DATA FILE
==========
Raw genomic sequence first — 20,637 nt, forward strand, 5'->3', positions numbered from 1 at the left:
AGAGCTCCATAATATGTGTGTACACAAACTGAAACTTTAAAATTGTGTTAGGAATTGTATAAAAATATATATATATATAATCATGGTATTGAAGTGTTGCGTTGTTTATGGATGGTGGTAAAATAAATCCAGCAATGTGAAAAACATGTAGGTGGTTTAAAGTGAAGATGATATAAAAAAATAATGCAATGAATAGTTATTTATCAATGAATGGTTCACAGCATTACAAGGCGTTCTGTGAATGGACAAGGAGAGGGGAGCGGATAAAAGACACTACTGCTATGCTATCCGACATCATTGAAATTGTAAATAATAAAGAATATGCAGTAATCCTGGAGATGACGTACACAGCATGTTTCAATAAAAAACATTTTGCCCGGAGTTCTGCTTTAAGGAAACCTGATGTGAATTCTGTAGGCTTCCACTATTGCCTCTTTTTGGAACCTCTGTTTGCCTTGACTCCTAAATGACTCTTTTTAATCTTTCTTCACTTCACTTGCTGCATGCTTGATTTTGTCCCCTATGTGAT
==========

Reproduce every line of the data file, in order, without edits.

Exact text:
Raw genomic sequence first — 20,637 nt, forward strand, 5'->3', positions numbered from 1 at the left:
AGAGCTCCATAATATGTGTGTACACAAACTGAAACTTTAAAATTGTGTTAGGAATTGTATAAAAATATATATATATATAATCATGGTATTGAAGTGTTGCGTTGTTTATGGATGGTGGTAAAATAAATCCAGCAATGTGAAAAACATGTAGGTGGTTTAAAGTGAAGATGATATAAAAAAATAATGCAATGAATAGTTATTTATCAATGAATGGTTCACAGCATTACAAGGCGTTCTGTGAATGGACAAGGAGAGGGGAGCGGATAAAAGACACTACTGCTATGCTATCCGACATCATTGAAATTGTAAATAATAAAGAATATGCAGTAATCCTGGAGATGACGTACACAGCATGTTTCAATAAAAAACATTTTGCCCGGAGTTCTGCTTTAAGGAAACCTGATGTGAATTCTGTAGGCTTCCACTATTGCCTCTTTTTGGAACCTCTGTTTGCCTTGACTCCTAAATGACTCTTTTTAATCTTTCTTCACTTCACTTGCTGCATGCTTGATTTTGTCCCCTATGTGAT